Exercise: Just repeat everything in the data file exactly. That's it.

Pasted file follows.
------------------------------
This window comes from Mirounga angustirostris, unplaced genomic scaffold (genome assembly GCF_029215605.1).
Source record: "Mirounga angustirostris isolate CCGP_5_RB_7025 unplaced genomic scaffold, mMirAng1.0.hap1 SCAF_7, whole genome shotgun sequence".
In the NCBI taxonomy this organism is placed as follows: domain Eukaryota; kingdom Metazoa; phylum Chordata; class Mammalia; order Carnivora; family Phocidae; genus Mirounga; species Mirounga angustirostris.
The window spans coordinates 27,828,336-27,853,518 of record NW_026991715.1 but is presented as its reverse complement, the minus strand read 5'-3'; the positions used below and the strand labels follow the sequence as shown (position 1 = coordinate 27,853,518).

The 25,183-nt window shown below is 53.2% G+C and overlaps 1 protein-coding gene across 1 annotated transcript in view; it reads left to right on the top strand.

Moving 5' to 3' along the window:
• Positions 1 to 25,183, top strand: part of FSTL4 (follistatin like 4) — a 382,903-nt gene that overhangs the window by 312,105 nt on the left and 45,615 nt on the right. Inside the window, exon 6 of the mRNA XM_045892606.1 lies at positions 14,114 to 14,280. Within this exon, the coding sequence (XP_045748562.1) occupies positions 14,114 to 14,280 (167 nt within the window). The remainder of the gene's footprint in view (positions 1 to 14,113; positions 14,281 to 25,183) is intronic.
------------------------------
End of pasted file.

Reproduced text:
This window comes from Mirounga angustirostris, unplaced genomic scaffold (genome assembly GCF_029215605.1).
Source record: "Mirounga angustirostris isolate CCGP_5_RB_7025 unplaced genomic scaffold, mMirAng1.0.hap1 SCAF_7, whole genome shotgun sequence".
In the NCBI taxonomy this organism is placed as follows: domain Eukaryota; kingdom Metazoa; phylum Chordata; class Mammalia; order Carnivora; family Phocidae; genus Mirounga; species Mirounga angustirostris.
The window spans coordinates 27,828,336-27,853,518 of record NW_026991715.1 but is presented as its reverse complement, the minus strand read 5'-3'; the positions used below and the strand labels follow the sequence as shown (position 1 = coordinate 27,853,518).

The 25,183-nt window shown below is 53.2% G+C and overlaps 1 protein-coding gene across 1 annotated transcript in view; it reads left to right on the top strand.

Moving 5' to 3' along the window:
• Positions 1 to 25,183, top strand: part of FSTL4 (follistatin like 4) — a 382,903-nt gene that overhangs the window by 312,105 nt on the left and 45,615 nt on the right. Inside the window, exon 6 of the mRNA XM_045892606.1 lies at positions 14,114 to 14,280. Within this exon, the coding sequence (XP_045748562.1) occupies positions 14,114 to 14,280 (167 nt within the window). The remainder of the gene's footprint in view (positions 1 to 14,113; positions 14,281 to 25,183) is intronic.